Finally, lets look at his actual skill set. I don't have tape on every single one of his games from the 09 season, but I have seen a few, at the least a considerable amount more than a glorified highlight reel of his game against BC. His success comes almost exclusively from the speed rush. And while he's much quicker than the tackles at Georgia Southern and Duke, he wasn't able to beat tackles from the better teams in the ACC with it, and I highly doubt its good enough to beat NFL tackles at this point. Without a significantly expanded arsenal of pass rush moves, he's going to struggle to generate pressure at the NFL level. That's where his lost year of development really hurts him. And he has no one to blame but himself for that.

Like I said, there hasn't been anything else in the sports news about him cheating in school. Of course his name was linked to the scandal. He was already busted for being in contact with an agent so essentially, they'd plug his name in every sport related scandal there was in UNC.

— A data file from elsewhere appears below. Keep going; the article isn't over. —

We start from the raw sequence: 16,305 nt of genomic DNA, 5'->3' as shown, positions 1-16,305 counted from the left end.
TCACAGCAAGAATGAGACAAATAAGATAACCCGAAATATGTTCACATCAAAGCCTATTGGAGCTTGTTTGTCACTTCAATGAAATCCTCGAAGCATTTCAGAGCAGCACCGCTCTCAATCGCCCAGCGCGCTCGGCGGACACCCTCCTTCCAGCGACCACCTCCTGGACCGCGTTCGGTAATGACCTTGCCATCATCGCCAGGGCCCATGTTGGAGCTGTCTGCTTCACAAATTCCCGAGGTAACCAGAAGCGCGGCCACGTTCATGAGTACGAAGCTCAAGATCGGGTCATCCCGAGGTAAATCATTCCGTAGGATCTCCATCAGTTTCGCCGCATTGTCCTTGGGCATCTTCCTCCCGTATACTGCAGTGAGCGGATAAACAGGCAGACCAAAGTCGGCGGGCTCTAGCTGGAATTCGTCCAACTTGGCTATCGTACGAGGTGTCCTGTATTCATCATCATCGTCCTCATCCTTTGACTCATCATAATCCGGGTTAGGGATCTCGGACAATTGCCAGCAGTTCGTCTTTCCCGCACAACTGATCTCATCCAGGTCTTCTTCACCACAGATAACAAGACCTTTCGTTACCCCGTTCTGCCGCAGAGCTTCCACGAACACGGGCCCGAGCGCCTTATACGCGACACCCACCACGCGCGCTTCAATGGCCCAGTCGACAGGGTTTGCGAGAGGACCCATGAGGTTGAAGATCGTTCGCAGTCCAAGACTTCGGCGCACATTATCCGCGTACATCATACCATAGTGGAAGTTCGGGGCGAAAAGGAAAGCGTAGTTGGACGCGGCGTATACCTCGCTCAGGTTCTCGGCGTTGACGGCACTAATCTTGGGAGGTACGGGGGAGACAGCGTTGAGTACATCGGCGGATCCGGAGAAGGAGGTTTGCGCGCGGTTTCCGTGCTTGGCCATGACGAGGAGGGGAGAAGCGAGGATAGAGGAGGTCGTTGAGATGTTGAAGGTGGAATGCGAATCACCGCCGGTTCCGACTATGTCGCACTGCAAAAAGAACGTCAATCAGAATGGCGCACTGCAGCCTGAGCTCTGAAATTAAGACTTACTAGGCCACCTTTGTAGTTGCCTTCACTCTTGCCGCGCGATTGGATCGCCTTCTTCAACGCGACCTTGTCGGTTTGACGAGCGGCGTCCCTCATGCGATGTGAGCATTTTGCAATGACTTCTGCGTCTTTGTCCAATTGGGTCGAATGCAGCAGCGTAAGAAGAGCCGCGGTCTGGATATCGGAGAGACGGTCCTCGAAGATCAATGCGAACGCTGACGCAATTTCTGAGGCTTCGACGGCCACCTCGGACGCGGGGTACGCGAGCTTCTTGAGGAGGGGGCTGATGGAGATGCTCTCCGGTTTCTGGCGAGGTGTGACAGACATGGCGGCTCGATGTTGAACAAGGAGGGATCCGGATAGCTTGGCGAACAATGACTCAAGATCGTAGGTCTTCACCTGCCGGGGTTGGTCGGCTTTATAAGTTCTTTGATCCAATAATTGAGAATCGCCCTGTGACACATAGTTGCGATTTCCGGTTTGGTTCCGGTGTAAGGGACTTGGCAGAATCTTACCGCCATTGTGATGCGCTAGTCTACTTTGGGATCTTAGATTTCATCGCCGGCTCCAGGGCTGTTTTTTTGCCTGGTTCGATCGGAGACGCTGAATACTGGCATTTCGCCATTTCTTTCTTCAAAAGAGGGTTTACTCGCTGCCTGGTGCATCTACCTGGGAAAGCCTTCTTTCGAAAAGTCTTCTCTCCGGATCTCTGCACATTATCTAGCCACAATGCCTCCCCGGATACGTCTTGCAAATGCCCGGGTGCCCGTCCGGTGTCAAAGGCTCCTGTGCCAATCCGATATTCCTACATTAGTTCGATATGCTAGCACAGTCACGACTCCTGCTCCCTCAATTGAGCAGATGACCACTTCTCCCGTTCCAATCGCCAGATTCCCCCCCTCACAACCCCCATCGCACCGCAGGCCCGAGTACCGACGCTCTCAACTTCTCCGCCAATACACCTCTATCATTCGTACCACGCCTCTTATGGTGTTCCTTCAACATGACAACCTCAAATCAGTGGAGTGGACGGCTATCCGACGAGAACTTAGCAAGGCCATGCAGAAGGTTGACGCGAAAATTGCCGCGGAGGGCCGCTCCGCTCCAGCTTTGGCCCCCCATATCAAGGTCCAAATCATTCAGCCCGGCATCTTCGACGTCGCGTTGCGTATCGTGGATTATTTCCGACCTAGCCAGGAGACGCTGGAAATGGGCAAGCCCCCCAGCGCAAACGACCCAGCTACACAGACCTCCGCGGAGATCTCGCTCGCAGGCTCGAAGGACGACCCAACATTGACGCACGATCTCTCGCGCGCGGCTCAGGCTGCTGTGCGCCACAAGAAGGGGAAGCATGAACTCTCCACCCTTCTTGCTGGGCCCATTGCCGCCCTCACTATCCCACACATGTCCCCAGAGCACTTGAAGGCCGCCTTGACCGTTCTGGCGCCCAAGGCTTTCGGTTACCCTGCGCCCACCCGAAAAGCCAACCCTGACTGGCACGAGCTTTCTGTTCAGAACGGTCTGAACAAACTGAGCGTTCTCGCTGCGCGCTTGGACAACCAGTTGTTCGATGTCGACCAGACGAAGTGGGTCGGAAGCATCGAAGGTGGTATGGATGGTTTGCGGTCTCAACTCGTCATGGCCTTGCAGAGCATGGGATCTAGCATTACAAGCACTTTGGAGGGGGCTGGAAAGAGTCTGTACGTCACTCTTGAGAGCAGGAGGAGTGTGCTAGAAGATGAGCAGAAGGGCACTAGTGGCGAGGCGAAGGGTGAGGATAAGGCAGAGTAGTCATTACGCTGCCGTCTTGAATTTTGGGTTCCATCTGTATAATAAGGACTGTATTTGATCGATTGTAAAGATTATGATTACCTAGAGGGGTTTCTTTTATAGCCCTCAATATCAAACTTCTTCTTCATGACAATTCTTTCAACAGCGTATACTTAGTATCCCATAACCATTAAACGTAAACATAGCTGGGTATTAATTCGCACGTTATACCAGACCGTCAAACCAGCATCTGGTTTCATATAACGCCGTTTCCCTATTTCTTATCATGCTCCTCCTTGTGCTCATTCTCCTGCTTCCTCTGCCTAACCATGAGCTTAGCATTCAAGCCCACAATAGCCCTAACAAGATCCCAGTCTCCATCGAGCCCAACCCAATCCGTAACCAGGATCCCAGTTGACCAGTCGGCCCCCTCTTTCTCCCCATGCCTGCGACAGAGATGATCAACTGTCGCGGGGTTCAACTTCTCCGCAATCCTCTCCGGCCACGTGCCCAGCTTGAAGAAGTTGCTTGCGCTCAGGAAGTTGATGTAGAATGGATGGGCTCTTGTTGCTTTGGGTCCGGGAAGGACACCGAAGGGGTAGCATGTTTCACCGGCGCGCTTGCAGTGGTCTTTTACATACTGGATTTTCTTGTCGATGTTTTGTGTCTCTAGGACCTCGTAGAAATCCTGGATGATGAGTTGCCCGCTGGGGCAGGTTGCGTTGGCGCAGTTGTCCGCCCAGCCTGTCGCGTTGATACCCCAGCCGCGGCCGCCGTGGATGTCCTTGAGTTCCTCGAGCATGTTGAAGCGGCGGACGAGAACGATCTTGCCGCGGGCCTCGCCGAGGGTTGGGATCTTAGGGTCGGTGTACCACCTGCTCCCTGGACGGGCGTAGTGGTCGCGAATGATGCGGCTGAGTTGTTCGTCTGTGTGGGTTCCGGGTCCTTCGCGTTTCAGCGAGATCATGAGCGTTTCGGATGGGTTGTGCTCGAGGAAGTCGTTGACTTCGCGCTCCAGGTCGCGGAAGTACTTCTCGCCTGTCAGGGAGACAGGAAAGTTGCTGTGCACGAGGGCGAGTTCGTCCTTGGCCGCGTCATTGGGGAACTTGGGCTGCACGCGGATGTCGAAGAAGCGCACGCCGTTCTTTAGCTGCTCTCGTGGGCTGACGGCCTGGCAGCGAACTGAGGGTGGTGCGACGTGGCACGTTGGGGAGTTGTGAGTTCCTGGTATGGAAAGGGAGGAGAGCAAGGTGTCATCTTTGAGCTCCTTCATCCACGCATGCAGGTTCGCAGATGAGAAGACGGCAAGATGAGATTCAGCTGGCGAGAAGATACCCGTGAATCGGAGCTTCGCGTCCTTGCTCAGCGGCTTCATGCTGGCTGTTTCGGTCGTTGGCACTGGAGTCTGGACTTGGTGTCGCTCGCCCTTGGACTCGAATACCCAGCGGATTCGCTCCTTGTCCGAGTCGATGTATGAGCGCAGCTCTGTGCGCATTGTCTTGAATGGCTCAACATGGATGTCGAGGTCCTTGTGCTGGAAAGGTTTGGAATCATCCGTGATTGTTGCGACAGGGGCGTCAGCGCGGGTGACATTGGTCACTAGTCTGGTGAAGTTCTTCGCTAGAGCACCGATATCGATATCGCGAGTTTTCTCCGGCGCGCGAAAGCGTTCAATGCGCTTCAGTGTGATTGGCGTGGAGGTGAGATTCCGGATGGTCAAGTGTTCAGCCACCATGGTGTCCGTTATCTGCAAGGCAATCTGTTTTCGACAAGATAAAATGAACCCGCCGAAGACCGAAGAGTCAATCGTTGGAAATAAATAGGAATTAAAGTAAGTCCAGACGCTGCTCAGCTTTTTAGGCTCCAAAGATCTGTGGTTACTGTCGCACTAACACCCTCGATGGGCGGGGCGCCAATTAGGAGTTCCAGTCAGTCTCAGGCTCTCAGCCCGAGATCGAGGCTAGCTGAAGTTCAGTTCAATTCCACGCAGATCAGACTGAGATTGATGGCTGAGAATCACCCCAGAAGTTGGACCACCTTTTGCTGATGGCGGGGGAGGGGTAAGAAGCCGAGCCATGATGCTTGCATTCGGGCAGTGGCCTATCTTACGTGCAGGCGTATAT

Yes, we've seen the argument before about playing better against weaker teams, but with his skills and talent, do you not think he can get better? There's already talk about him being selected in the top 10 and after his pro day, I don't see his status going any lower so your prediction of him falling to the end of the 1st is a bit exaggerated. He wasn't incredible against the topper ranked teams, but he played his ass off. He still had tackles for losses against GT, Miami, Virginia, NC State, and BC. He still provided pressure.
Originally posted by 9erfanAUS:
Originally posted by CoachingMatters:
The article was old, but that doesnt make it less true. Where there is smoke there is fire. If you are clean your name shouldnt be linked to and scandals, let alone two. It cant/wont be overlooked come draft day. I`d bet he slides to the end of the first rd.

His times where decent, but he didnt play top level talent week in and week out. So his stats are a bit skewed. This is from another poster on another board I read. He makes a very strong argument.